In the wide and varied history of comic book adaptations, “unadaptable” has always been a dangerous word. Watchmen was considered “unadaptable” once upon a time, after all, as was Garth Ennis’ violent, profane Preacher. For many creators, the concept itself is little more than a challenge or a dare, as they push the formal limits of television in order to capture what makes a particular graphic comic special. (Or miss the point entirely, but make a lot of money in the process.)
Still, if we’re being honest, Grant Morrison’s cosmic terrorist masterpiece The Invisibles is, really, pretty fucking unadaptable. Which isn’t stopping the prolific comics writer—whose Happy! was recently transitioned into a violently delightful Syfy series—from giving it a shot, according to The Hollywood Reporter.
Morrison wrote The Invisibles—published by D.C.’s Vertigo imprint—from 1994 to 2000, based (so the story goes) on an experience where he was supposedly abducted by aliens while hanging out in Kathmandu. Although it’s ostensibly about a group of violent freedom fighters trying to use magic, sex, and general counter-culture weirdness in order to bring down a corrupt regime backed up by Lovecraftian monsters, the series is also kind of just about whatever Grant Morrison felt like writing about at the time, and includes elements from the following, by no means complete list:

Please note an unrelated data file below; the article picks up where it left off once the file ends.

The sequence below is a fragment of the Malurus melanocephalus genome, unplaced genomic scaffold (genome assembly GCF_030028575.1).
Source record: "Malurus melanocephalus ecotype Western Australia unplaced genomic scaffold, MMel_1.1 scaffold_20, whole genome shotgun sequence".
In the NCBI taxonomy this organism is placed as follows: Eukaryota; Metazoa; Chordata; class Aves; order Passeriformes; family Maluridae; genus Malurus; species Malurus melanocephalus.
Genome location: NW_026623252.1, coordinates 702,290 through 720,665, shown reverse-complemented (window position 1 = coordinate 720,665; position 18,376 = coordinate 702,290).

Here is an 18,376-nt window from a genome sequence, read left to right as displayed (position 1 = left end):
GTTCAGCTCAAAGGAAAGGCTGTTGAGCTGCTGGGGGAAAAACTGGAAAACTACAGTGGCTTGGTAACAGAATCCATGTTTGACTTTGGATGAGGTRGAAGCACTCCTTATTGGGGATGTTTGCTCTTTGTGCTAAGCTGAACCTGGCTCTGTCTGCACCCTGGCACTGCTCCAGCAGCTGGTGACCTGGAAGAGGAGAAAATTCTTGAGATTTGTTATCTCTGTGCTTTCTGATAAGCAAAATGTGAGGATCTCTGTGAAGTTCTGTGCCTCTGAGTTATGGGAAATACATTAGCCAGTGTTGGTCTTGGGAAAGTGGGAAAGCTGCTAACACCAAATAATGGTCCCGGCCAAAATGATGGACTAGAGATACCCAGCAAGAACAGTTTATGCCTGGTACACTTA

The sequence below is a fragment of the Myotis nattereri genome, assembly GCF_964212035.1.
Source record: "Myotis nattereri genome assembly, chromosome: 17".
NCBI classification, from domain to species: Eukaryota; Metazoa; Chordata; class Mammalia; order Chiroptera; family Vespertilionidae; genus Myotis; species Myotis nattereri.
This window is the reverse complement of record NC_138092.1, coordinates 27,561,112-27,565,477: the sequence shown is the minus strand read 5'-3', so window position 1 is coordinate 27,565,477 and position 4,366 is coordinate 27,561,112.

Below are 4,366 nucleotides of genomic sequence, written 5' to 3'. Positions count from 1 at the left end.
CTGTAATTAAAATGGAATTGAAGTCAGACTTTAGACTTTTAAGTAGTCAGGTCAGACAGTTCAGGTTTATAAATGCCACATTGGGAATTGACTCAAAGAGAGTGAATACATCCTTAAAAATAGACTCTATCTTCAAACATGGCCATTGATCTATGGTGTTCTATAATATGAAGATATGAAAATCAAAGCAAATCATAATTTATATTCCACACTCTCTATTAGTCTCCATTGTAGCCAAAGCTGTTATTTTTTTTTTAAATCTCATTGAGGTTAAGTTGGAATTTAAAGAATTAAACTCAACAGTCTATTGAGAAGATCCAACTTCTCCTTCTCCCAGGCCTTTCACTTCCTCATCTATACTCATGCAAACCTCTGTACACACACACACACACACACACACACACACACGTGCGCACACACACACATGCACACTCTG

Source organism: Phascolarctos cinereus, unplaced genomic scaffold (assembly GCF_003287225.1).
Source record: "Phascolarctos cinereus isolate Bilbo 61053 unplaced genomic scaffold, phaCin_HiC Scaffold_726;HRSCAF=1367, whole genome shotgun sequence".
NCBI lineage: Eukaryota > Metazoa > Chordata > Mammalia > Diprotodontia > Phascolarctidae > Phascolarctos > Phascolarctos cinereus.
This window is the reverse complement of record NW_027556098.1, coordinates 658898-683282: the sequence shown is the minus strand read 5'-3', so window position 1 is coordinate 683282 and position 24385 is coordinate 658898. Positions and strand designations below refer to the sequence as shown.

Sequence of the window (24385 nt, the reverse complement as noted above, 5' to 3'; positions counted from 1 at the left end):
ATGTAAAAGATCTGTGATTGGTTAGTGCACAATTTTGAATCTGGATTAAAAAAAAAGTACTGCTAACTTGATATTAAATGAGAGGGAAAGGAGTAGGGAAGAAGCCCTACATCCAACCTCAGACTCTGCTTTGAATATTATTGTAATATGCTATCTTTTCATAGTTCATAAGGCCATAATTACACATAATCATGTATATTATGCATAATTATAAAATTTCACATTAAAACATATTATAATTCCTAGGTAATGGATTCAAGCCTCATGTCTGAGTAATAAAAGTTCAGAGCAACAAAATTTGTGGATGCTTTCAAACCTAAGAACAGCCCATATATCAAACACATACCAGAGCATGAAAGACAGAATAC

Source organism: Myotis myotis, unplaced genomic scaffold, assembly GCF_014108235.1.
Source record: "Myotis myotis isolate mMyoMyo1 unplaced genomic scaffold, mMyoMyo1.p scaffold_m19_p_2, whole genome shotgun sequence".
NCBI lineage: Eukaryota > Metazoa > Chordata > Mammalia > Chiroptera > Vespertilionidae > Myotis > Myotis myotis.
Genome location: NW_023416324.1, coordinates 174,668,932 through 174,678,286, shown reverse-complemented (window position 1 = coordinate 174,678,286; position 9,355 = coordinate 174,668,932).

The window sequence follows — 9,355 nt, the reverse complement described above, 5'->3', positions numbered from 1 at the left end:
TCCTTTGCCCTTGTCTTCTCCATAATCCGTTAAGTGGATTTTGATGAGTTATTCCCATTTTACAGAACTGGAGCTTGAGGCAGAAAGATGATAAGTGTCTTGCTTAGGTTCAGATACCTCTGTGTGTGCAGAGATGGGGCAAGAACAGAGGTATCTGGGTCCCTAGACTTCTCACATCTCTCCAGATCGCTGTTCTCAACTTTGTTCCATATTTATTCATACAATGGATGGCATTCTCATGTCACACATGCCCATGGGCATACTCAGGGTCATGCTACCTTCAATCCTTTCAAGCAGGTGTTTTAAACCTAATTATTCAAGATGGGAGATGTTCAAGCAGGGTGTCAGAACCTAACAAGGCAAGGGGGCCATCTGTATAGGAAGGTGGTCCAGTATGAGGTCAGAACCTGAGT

- Cosmic placentas
- A time-traveling Marquis De Sade
- The ghosts of The Beatles
- Demon-possessed crack
- Skin-stealing assassins
- Drugs that make you see printed words as the objects they describe
- Human fox hunting
- Aerosol personalities
- And a whole lot of extra sex and violence besides
It is, in other words, if not unfilmable, then at least pretty damn hard to film—BBC Scotland tried to option it several years ago, but the adaptation failed to take. But the success of Happy!, and the upcoming Morrison-penned Syfy take on Brave New World, have apparently got people feeling optimistic that we might see Jack Frost, King Mob, Ragged Robin, Boy, and Lord Fanny take the screen at last.
(Interestingly, The Invisibles actually had its profile raised a bit last year, when the producers of Netflix’s Stranger Things snuck a few references to Morrison’s comic into the background of the show’s own somewhat controversial riff on teenaged outcasts with superpowers, “The Lost Sister.”)
Meanwhile, we can only pray that The Invisibles—which has yet to secure a network, but which is being produced by Morrison and Universal Cable Productions—is a success, if only so that they can then go on to do a version of Morrison’s follow-up, The Filth, in which an evil Texan pornographer is “beaten” to death by thousands of giant, ambulatory sperm.
You know, for kids!